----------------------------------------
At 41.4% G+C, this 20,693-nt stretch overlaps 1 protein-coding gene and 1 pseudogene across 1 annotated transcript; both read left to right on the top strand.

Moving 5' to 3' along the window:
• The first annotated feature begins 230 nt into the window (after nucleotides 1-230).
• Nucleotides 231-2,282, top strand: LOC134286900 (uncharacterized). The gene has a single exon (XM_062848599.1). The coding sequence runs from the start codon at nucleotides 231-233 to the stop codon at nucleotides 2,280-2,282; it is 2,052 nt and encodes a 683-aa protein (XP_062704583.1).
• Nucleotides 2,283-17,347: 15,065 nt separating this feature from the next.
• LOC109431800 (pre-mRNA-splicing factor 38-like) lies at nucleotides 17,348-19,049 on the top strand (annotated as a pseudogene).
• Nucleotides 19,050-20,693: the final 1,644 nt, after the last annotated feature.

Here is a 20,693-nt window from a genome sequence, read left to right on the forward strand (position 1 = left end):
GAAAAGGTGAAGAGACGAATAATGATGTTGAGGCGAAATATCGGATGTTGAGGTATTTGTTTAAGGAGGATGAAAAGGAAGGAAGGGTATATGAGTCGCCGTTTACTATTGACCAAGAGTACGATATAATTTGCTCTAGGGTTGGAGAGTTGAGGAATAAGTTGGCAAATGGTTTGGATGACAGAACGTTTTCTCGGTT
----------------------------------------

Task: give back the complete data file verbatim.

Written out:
At 41.4% G+C, this 20,693-nt stretch overlaps 1 protein-coding gene and 1 pseudogene across 1 annotated transcript; both read left to right on the top strand.

Moving 5' to 3' along the window:
• The first annotated feature begins 230 nt into the window (after nucleotides 1-230).
• Nucleotides 231-2,282, top strand: LOC134286900 (uncharacterized). The gene has a single exon (XM_062848599.1). The coding sequence runs from the start codon at nucleotides 231-233 to the stop codon at nucleotides 2,280-2,282; it is 2,052 nt and encodes a 683-aa protein (XP_062704583.1).
• Nucleotides 2,283-17,347: 15,065 nt separating this feature from the next.
• LOC109431800 (pre-mRNA-splicing factor 38-like) lies at nucleotides 17,348-19,049 on the top strand (annotated as a pseudogene).
• Nucleotides 19,050-20,693: the final 1,644 nt, after the last annotated feature.

Here is a 20,693-nt window from a genome sequence, read left to right on the forward strand (position 1 = left end):
GAAAAGGTGAAGAGACGAATAATGATGTTGAGGCGAAATATCGGATGTTGAGGTATTTGTTTAAGGAGGATGAAAAGGAAGGAAGGGTATATGAGTCGCCGTTTACTATTGACCAAGAGTACGATATAATTTGCTCTAGGGTTGGAGAGTTGAGGAATAAGTTGGCAAATGGTTTGGATGACAGAACGTTTTCTCGGTT